Many worried that Lady Gaga’s Chromatica era was over before it had even begun. Due to COVID-19, the album and previous single ‘Rain on Me’ were pushed back and performances were kept to a minimum. Promotion was bare in comparison to previous eras, where we’re used to seeing the star on every red carpet in a myriad of stunning looks — in both senses of the word.
But from the album’s release, fans gravitated towards ‘911’, a disco synth-pop track only made better by the preceding track ‘Chromatica II’, which went viral over the summer for the seamless transition between both songs on the album. Chronicling her tumultuous relationship with her anti-psychotic medication, ‘911’’s fan favourite status made it a clear choice for a third single.
Directed by Tarsem Singh, known for the 2012 film Mirror Mirror and R.E.M.’s ‘Losing My Religion’ video, the ‘911’ video is a clear window into Gaga’s quarantine watch activity. Heavily inspired by Armenian culture, notably Sergei Parajarov’s 1969 film The Color of Pomegranates, ideas for the video came from an idea Singh had over 25 years ago — only when he met Gaga did he feel that it was time to put them into practise.
The result is one of the most creative videos we’ve seen from Lady Gaga and arguably her best since the ‘G.U.Y.’ Artpop film released in 2014. ‘911’ has a special something, which — no spoilers — means that the video only becomes better after the first viewing. Taking you through a desert-based mission (though actually filmed in Santa Clarita, California due to COVID-19 regulations), Gaga’s looks are nothing short of outstanding, a mature version of the outlandish getup we’ve seen in previous years. With references to both classic religious and modern art such as Frida Kahlo, even the product placement feels beautiful rather than forced for a paycheque. Attention to detail is key and a video full of Easter eggs is just the thing little monsters needed in quarantine.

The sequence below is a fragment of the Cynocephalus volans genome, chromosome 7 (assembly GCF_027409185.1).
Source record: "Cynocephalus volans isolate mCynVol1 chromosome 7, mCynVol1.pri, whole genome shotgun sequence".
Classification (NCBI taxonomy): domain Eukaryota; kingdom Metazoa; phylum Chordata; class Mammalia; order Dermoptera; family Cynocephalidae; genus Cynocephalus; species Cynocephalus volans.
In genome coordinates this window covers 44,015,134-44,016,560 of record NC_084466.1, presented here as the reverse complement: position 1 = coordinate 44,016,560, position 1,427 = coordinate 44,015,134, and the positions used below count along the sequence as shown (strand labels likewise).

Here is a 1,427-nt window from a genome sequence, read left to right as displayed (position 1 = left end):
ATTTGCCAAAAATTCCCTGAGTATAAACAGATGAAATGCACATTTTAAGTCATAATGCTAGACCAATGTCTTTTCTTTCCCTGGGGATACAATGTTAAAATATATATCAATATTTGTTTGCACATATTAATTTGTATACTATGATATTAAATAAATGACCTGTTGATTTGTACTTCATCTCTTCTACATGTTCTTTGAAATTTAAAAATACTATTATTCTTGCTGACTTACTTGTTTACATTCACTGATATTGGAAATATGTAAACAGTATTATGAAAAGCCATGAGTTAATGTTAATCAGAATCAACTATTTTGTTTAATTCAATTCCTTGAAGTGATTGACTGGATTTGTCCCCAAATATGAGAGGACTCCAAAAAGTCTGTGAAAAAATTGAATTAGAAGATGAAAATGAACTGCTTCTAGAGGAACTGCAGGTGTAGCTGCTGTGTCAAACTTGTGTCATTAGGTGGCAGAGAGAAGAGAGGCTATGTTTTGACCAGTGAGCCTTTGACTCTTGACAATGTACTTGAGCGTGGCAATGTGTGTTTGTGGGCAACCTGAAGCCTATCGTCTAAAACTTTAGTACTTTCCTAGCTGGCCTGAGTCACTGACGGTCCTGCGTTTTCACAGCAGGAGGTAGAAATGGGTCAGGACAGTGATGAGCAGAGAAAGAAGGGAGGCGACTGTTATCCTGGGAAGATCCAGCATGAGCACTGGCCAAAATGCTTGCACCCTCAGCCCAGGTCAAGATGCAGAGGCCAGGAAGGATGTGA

‘911’ undoubtedly won’t face the same degree of success as its predecessors ‘Stupid Love’ and ‘Rain on Me’, but it’s not for lack of quality — the song is a bop. However, the combination of the pandemic and waiting so long after the initial TikTok trend to release the song as a single doomed it before it even tried to hit the charts. Much like Dua Lipa’s Club Future Nostalgia, ‘911’ was a song made for the club, and not even a masterpiece video can make up for its loss.
Header image: Lady Gaga in the music video for 911. (Credit: Lady Gaga/YouTube via Insider)